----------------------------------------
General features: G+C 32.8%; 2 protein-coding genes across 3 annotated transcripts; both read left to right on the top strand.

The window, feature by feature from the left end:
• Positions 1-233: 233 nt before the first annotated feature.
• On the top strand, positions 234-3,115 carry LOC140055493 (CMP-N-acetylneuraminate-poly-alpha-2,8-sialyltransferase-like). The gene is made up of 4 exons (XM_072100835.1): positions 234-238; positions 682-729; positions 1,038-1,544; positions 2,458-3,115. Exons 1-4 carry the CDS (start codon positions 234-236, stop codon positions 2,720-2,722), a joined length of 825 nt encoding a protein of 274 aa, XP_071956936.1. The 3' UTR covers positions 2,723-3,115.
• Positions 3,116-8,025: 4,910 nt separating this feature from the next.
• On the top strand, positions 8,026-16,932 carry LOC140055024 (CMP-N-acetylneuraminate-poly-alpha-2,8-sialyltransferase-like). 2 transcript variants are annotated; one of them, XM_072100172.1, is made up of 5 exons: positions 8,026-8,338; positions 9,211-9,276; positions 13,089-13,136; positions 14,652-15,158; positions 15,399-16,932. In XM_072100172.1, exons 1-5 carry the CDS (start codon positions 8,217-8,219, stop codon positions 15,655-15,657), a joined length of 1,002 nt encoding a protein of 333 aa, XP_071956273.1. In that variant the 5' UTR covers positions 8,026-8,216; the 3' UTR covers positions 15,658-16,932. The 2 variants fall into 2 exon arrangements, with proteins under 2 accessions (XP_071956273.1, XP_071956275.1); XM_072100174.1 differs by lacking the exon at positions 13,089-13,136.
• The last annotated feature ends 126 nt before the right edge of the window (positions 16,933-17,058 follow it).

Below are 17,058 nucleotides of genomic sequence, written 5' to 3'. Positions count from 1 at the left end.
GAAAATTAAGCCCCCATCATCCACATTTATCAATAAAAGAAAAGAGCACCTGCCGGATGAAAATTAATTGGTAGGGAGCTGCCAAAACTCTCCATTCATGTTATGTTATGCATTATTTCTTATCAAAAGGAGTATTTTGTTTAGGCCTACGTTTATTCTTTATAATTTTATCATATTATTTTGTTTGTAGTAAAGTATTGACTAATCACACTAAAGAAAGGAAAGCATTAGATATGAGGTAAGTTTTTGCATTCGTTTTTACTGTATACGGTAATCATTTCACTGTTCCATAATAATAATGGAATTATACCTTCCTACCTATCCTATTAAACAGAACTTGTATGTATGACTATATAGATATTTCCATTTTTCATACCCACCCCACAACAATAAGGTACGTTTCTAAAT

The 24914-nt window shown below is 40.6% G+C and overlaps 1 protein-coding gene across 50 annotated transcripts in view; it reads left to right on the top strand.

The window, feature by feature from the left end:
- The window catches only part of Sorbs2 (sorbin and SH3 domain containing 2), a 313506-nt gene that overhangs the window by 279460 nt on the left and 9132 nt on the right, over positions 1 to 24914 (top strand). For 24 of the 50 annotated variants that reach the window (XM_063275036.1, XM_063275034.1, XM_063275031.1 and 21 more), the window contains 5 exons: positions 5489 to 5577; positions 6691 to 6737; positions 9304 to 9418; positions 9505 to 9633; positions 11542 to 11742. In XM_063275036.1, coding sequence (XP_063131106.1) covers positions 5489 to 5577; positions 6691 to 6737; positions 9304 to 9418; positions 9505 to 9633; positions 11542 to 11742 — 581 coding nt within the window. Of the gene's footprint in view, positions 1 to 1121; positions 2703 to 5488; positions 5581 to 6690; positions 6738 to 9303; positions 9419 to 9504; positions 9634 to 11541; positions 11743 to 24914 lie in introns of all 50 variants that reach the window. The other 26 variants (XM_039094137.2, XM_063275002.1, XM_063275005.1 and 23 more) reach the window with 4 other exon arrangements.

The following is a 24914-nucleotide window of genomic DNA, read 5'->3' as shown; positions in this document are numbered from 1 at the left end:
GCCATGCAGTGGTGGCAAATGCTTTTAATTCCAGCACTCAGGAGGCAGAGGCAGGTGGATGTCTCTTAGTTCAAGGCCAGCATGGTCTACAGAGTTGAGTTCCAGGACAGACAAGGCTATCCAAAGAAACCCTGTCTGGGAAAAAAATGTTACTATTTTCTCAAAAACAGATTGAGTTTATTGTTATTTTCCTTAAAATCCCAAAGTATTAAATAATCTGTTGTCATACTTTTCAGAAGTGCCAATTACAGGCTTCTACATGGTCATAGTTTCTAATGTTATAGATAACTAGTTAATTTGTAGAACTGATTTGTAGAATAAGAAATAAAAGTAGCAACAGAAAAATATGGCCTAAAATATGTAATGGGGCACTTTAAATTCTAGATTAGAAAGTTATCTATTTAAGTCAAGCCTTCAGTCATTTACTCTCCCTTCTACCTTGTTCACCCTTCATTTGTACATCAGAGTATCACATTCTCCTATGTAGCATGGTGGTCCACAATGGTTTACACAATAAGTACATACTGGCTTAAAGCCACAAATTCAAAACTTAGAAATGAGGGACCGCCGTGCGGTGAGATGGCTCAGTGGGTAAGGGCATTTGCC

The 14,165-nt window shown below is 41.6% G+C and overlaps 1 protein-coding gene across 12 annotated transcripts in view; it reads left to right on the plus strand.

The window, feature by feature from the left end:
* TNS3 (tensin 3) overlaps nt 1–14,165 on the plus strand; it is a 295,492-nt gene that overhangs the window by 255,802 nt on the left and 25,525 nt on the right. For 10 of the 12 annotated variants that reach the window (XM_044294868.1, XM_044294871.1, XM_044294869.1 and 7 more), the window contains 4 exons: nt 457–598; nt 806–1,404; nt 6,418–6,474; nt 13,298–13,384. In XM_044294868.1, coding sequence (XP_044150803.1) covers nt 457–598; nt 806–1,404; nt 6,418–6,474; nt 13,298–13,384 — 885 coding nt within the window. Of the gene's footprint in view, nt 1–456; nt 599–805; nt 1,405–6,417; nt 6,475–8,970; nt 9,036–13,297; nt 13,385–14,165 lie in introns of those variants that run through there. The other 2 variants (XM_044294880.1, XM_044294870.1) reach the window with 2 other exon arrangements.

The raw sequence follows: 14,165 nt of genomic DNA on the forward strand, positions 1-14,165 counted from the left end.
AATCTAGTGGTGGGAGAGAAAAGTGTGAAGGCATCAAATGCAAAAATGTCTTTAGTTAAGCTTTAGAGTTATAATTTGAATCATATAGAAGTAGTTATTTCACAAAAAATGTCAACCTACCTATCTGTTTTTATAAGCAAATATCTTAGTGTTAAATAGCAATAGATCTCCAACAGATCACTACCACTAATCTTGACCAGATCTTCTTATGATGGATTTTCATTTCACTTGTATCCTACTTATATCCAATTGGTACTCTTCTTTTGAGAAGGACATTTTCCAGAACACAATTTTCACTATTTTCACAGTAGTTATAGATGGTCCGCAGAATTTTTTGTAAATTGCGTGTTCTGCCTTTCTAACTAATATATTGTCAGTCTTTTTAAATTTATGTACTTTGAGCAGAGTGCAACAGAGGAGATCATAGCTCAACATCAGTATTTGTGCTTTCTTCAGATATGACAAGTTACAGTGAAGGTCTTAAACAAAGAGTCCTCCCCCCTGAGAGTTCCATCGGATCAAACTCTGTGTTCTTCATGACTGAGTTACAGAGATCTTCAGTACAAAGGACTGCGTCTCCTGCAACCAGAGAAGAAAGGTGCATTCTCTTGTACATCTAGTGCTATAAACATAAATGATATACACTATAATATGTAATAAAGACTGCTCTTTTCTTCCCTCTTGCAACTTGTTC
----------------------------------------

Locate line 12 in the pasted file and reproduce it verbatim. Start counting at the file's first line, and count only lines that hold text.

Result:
- The window catches only part of Sorbs2 (sorbin and SH3 domain containing 2), a 313506-nt gene that overhangs the window by 279460 nt on the left and 9132 nt on the right, over positions 1 to 24914 (top strand). For 24 of the 50 annotated variants that reach the window (XM_063275036.1, XM_063275034.1, XM_063275031.1 and 21 more), the window contains 5 exons: positions 5489 to 5577; positions 6691 to 6737; positions 9304 to 9418; positions 9505 to 9633; positions 11542 to 11742. In XM_063275036.1, coding sequence (XP_063131106.1) covers positions 5489 to 5577; positions 6691 to 6737; positions 9304 to 9418; positions 9505 to 9633; positions 11542 to 11742 — 581 coding nt within the window. Of the gene's footprint in view, positions 1 to 1121; positions 2703 to 5488; positions 5581 to 6690; positions 6738 to 9303; positions 9419 to 9504; positions 9634 to 11541; positions 11743 to 24914 lie in introns of all 50 variants that reach the window. The other 26 variants (XM_039094137.2, XM_063275002.1, XM_063275005.1 and 23 more) reach the window with 4 other exon arrangements.